Example Summaries

Summary of Reading Example

In her book, Nickel and Dimed, Barbara Ehrenreich decides to abandon her everyday life in exchange for a low wage job and lifestyle to determine if unskilled workers can survive on a low-wage income. This idea of research came to her when discussing welfare reforms with editor Lewis Lapham. She states, “Someone ought to do the old-fashioned kind of journalism—you know, go out there and try it for themselves.” Ehrenreich worked as a waitress, hotel maid, housecleaner, and Wal-Mart sales representative and attempted to live on the wages she earned. She found that making ends meet was a daily struggle and realized that any emergency would have devastating consequences.

Abstract Example

In the New York Times bestseller, Nickel and Dimed: On (Not) Getting by in America, the author, Barbara Ehrenreich takes a journey into the minimum wage-paying world to see if it is possible to make a living. In 1998-2000, Ehrenreich travels to Key West (Florida), Minnesota and Maine to experience several different low income occupations: a waitress, hotel maid, house cleaner, nursing home aide, and a salesperson at Wal-Mart. For a month at a time, Ehrenreich interviews for the low-wage paying job, searches for low-income housing, and works eight hour daily shifts to see if it is possible for the average American to earn a steady living on minimum wage. Though she could have done her research through simple calculations, she wanted to experience the normal situations of over 30% of America’s working community. Ehrenreich explains, “My aim here was much more straightforward and objective—just to see whether I could match income to expenses, as the truly poor attempt to do everyday” (6). Although she admits having advantages the average workers did not (a PhD in biology, a car to get her to work each morning, and a credit card for emergencies), Ehrenreich replicated the living conditions of the minimum wage-earning American, renting cheap apartments and buying food she could afford on her take-home wages. She found it was possible to get by, but not at all comfortably, and an unexpected cash emergency would have caused financial disaster.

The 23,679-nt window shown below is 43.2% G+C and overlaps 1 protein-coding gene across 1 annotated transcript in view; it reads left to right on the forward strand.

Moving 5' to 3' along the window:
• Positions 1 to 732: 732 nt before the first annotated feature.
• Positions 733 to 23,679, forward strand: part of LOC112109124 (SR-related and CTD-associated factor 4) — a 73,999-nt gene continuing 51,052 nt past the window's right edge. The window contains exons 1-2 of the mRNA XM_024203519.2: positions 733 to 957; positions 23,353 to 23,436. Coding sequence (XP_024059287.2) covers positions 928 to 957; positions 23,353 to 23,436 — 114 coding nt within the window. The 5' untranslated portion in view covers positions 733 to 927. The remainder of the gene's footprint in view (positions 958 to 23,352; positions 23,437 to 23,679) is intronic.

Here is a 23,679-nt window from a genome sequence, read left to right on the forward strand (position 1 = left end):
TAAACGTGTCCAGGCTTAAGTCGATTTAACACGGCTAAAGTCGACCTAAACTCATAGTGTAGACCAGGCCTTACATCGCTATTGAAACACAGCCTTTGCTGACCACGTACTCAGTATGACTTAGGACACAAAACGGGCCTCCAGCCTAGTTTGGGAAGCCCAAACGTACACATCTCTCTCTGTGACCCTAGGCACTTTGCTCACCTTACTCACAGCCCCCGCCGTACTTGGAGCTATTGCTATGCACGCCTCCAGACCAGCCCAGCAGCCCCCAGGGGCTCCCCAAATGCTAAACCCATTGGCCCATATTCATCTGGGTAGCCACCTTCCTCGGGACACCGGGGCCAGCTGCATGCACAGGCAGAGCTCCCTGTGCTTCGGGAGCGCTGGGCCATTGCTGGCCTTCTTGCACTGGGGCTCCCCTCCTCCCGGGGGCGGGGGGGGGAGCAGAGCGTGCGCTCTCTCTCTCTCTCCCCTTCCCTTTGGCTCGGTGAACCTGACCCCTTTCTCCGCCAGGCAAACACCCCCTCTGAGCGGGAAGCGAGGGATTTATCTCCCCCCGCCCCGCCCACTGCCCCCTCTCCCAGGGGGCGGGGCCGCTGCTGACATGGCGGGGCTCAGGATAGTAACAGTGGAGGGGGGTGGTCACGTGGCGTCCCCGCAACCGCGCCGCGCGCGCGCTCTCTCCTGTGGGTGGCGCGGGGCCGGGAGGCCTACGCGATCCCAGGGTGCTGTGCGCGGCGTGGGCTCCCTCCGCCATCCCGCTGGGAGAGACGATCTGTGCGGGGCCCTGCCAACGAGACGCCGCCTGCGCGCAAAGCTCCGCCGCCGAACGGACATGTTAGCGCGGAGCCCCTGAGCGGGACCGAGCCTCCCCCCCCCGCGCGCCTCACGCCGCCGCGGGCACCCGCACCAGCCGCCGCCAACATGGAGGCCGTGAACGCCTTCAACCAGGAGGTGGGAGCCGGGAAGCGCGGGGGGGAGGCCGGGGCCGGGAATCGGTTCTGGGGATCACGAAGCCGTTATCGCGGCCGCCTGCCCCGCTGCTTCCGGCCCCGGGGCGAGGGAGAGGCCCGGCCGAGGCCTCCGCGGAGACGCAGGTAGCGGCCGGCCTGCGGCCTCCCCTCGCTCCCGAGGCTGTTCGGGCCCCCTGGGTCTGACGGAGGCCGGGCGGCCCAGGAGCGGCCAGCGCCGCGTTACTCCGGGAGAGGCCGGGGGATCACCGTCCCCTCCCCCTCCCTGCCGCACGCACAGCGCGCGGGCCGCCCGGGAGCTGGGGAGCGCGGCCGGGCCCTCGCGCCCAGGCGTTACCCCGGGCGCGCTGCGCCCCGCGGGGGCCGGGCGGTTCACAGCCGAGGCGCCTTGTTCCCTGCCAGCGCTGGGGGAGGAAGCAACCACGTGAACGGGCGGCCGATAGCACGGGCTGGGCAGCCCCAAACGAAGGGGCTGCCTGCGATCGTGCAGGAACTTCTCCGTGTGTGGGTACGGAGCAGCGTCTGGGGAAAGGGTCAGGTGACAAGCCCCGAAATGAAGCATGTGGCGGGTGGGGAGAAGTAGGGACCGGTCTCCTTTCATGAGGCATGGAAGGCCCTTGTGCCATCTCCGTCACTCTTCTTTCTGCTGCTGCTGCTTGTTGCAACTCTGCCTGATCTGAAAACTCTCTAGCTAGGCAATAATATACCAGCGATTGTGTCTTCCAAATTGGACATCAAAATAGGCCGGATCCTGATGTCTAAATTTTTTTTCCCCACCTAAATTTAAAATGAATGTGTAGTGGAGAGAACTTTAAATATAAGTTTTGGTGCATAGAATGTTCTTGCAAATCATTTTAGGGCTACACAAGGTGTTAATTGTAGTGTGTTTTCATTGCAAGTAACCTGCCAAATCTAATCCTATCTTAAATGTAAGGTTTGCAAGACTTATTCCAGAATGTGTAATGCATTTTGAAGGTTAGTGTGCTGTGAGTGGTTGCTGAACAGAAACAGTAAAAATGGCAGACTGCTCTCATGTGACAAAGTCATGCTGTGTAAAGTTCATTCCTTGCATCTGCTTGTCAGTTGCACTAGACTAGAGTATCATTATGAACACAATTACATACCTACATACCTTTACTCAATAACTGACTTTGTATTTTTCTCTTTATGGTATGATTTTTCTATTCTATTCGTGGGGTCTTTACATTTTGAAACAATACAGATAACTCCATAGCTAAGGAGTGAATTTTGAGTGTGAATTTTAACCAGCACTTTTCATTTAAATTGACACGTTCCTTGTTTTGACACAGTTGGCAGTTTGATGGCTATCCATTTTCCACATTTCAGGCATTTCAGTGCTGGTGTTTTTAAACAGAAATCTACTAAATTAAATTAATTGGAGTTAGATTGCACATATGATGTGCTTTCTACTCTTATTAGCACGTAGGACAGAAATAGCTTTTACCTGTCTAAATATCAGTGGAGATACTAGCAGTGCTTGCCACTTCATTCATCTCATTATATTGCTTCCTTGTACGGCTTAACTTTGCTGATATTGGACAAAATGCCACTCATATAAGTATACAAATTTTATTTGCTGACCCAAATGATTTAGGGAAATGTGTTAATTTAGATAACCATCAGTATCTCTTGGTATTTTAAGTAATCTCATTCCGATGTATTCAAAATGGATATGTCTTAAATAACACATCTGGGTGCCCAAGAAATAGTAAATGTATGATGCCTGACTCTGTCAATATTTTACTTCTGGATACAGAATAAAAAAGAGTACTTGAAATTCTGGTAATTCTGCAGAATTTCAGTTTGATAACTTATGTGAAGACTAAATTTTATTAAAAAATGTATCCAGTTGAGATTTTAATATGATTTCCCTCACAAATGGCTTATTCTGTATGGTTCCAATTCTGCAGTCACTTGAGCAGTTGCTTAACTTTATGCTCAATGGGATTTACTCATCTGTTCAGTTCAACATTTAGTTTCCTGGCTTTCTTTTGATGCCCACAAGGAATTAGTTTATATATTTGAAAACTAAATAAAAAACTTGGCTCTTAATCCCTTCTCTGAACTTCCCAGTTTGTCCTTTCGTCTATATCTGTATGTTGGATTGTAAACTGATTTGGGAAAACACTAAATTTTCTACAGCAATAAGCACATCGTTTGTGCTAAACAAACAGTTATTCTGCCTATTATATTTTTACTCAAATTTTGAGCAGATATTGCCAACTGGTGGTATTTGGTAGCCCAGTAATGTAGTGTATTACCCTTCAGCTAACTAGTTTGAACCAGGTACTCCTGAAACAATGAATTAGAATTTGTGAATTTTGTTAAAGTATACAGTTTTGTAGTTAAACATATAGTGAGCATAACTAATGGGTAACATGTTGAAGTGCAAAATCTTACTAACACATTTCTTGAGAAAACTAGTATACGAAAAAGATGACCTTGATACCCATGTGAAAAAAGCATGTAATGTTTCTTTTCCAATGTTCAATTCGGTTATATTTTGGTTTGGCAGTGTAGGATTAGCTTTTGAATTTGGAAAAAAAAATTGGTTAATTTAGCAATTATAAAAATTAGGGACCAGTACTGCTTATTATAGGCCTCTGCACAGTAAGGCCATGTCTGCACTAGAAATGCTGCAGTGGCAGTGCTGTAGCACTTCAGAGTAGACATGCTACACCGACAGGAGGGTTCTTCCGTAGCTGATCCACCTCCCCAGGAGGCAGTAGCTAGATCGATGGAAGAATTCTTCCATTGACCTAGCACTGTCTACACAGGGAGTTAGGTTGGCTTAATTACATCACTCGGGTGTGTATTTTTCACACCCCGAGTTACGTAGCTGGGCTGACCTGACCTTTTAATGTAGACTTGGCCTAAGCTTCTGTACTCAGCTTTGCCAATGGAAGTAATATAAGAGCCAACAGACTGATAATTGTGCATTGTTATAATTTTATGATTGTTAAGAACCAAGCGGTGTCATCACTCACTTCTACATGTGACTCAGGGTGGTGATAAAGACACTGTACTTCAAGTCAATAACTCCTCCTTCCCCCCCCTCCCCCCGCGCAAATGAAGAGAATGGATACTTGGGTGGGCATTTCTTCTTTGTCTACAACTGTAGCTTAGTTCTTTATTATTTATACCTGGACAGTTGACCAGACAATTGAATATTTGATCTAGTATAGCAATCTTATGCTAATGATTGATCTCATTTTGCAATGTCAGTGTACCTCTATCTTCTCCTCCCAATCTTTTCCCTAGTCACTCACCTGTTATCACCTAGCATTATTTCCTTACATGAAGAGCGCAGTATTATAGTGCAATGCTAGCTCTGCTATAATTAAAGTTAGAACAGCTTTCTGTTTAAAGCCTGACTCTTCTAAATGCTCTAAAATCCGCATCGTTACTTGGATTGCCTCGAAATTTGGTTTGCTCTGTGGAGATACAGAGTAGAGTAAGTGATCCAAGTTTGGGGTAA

Howe Writing Initiative ‧ Farmer School of Business ‧ Miami University

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